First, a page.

Running Paperless-NG on the Raspberry Pi

In this tutorial, we will be showing you how to install and run Paperless-NG on the Raspberry Pi.

Raspberry Pi Paperless-NG

Paperless-NG is a powerful software designed to act as a digital archive/index for all your paper documents.

When you feed Paperless-NG a document. it will perform OCR (Optical Character Recognition) over it, turning images into searchable and selectable text.

This is just scraping the surface of what Paperless is capable of. You should definitely check out this software if you need a central place to aggregate your documents.

The Raspberry Pi is an excellent device for Paperless-NG as it uses a low amount of power, making it cheap to run continually.

For the best experience with Paperless-NG, you should use a Raspberry Pi 4 or newer with 4GB of memory or more. Additionally, it would help if you also were using a 64-bit operating system so that it can make the most of your device’s memory.


Below is a list of the equipment we used when setting up Paperless-NG on our Raspberry Pi.



This tutorial was tested on a Raspberry Pi 400 running the latest release of Raspberry Pi OS Bullseye 64-bit.

Preparing your Raspberry Pi for Paperless-NG

This section will show you the steps of preparing your Raspberry Pi for Paperless-NG.

The main two tasks we need to do here are to install “docker-compose” and create a directory where Paperless will ingest documents.

1. Before we do anything, we will need to update the package list and upgrade any out-of-date packages.

To achieve these tasks, run the following two commands in the terminal.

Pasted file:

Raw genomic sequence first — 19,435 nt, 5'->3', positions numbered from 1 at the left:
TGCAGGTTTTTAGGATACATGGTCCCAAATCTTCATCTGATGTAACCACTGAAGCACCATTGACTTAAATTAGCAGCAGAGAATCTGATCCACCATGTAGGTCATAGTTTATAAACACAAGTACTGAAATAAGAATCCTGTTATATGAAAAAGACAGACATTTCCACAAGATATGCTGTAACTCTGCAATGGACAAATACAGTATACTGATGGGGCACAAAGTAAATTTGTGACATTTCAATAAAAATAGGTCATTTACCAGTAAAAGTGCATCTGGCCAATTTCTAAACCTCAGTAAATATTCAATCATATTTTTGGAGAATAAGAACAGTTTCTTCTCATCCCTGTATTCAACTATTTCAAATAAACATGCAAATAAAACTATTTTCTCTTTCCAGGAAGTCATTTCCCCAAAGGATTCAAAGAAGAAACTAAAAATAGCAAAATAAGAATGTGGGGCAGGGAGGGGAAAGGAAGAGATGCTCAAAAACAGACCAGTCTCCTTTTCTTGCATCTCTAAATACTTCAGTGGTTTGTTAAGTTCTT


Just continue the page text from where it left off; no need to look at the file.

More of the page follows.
sudo apt update
sudo apt upgrade

2. Once the update completes, we can install the packages we need to run Paperless-NG. Thanks to Paperless coming in a docker container, we only need to install Docker.

Before continuing, you must follow our guide on installing Docker to the Raspberry Pi.

3. Now that we have installed Docker, we need to make a directory from which Paperless will retrieve any new documents.

For this tutorial, we will create a folder within the user’s home directory called “consume” that will sit within another directory called “paperless“.

You can create these directories by using the command below in the terminal.

mkdir -p ~/paperless/consume

Installing Paperless-NG on the Raspberry Pi

With our Raspberry Pi prepared, we can move on to installing Paperless-NG. In these steps, we will write a “docker-compose.yml” file and an environment file needed to install and run Paperless-NG.

1. Let us start by moving into the directory that we created in an earlier step.

You can change to this directory using the cd command within the terminal.

cd ~/paperless/

Creating the docker-compose.yml File

2. Once we are in the “paperless” directory, we can begin writing this Docker configuration file using the following command.

This file tells Docker what containers it needs to download and run.

nano docker-compose.yml

3. Within this config file, type in the following lines. We will explore a couple of the options you might want to adjust in a bit.

    restart: unless-stopped

    restart: unless-stopped